Type ‘volunteering’ into Google and you’ll come up with 105m results and some of the other stats surrounding the concept are equally staggering. An estimated 1.1 million full-time UK workers would be needed to replace formal volunteers, well over twice the number of full-time equivalent paid employees in the voluntary sector. This would be at a cost of approximately £25.4 billion (based on the national average wage). If you added on the contribution made by informal volunteers, those who contribute their time on a less structured, less regular basis, that cost figure would probably treble.
So, why in a society that is seemingly financially prepossessed, do people offer their time and expertise willingly for no remuneration? Those who do predominantly express a sense of achievement and motivation, generated from a desire and enthusiasm to help the organisations, either charitable or work related, that strike a chord with them. They take the opportunity to get involved in something close to their hearts, to push their normal boundaries, increase their knowledge, widen their social and work circles and ‘give something back’ to a cause that has benefited them. A colleague of mine took a year out to work with Raleigh International in Costa Rica, an experience that took him way outside of his comfort zone but certainly gave him a whole new perspective on life.
The benefits generated for volunteering are by no means limited to personal satisfaction. In a survey carried out by TimeBank through Reed Executive, it was shown that among 200 of the UK’s leading businesses:
- 73% of employers would employ a candidate with volunteering experience over one without
- 94% of employers believe that volunteering can add to skills
Furthermore, volunteering will give you the chance to meet all kinds of professionals and people from different walks of life. The networking opportunities it can provide are among the least publicised but most exciting benefits of all. A good network can guide your career pathway right through life and help you achieve career goals far more easily. Volunteering also offers the chance to learn new skills that can give confidence to face challenges in other areas of life. In fact, according to the same survey, 94% of employees who volunteered to learn new skills had benefited either by getting their first job, improving their salary, or being promoted.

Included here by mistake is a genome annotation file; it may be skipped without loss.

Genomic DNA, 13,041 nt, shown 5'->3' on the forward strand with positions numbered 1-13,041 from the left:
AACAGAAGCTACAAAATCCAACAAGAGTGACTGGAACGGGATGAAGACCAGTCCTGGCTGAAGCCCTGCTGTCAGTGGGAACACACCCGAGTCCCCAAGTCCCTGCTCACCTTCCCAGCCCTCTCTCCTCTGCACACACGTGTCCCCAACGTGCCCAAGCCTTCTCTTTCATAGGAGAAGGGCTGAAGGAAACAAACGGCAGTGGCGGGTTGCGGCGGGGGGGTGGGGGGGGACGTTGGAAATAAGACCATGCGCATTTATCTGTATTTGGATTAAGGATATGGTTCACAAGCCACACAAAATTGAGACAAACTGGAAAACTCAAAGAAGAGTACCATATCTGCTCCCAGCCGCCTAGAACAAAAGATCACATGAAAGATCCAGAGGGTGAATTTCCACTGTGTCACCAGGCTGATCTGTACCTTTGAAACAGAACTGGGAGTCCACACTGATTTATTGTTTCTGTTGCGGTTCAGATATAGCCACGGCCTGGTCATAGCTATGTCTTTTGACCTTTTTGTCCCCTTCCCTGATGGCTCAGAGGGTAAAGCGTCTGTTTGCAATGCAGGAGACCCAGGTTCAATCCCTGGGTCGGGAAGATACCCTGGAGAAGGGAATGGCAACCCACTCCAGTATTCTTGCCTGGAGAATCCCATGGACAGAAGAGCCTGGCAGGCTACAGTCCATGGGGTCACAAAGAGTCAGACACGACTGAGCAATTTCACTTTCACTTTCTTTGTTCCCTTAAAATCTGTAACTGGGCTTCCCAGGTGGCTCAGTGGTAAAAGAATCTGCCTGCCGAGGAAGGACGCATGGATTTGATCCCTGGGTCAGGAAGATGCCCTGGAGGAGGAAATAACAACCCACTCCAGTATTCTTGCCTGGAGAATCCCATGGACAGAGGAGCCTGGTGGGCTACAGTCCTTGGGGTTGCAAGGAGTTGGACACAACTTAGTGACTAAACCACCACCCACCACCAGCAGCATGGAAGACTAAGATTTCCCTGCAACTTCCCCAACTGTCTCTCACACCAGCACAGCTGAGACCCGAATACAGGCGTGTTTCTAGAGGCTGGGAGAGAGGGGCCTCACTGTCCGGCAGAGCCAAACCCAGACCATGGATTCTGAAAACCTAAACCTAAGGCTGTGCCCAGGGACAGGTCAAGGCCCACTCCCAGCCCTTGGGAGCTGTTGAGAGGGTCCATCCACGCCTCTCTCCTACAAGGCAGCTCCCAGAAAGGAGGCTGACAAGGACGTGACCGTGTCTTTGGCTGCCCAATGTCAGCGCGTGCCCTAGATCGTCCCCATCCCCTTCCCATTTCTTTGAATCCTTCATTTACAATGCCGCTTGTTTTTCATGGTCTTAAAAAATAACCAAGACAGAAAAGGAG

The history of volunteering from the 17th century is closely tied to military service, offering to join up of one’s own free will to a cause that one believes in. More recent agencies like Voluntary Service Overseas (VSO) and the Peace Corps in the USA started a movement that has impacted on the lives of millions. International volunteering, therefore, has a long and varied history. What unites volunteers through all these periods, however, is the way that volunteering has offered access to alternative opportunities, be these travel or work. For many modern volunteers, it offers opportunities to develop themselves as individuals and to get to know a community at a level that is not permitted to the average tourist.
Volunteering is one area where each of us has complete freedom of choice and those choices are myriad. Most not-for-profit organisations depend heavily on volunteers to deliver their goals and the BIFM is no exception. CEO Ian Fielder comments ‘Although BIFM staff determine the main processes and procedures, the majority of work is carried out by volunteers through the regional and specialist interest group structure. The Institutes values the volunteer structure highly and recognises that it could not function effectively without the army of members who give up their time willingly on a regular basis. Working with a group of like minded individuals who share your passion for facilities management is hugely rewarding and gains respect and recognition for everyone involved.’
Opportunities exist to get involved with BIFM at both regional and national levels but that involvement needs to be subject to personal scrutiny. Volunteering can have a habit of expanding beyond the level to which you initially were willing to commit. In a time-precious, stressful life, it’s wise to take stock of the time resource you have available. Asking the opinions of current volunteers is a good way to gauge the time you will need to dedicate in order to achieve your goals.
Think carefully about those goals. If what you are trying to achieve is purely self advancement, is volunteering going to give the instant gratification that you are probably looking for? Motive is the key to achieving the optimum return and the drivers that make up that motive need to be prioritised in an order that benefits both you and the organisation in equal measure. If you are fortunate enough to have an employer that is committed to your development within the industry, take advantage of that support. Voluntary activities let other potentially influential people in your career gain a complete picture of you, showing real examples of your commitment, dedication and interests.
The Plusses and Minuses of Volunteering
- Personal and career development
- Involvement in a community of common interest
- Achieve respect and recognition
- Sacrificing your own time
- Sometimes feeling undervalued
- Frustration at others lack of commitment
Mary Merrill, Merrill Associates
National Council for Voluntary Organisations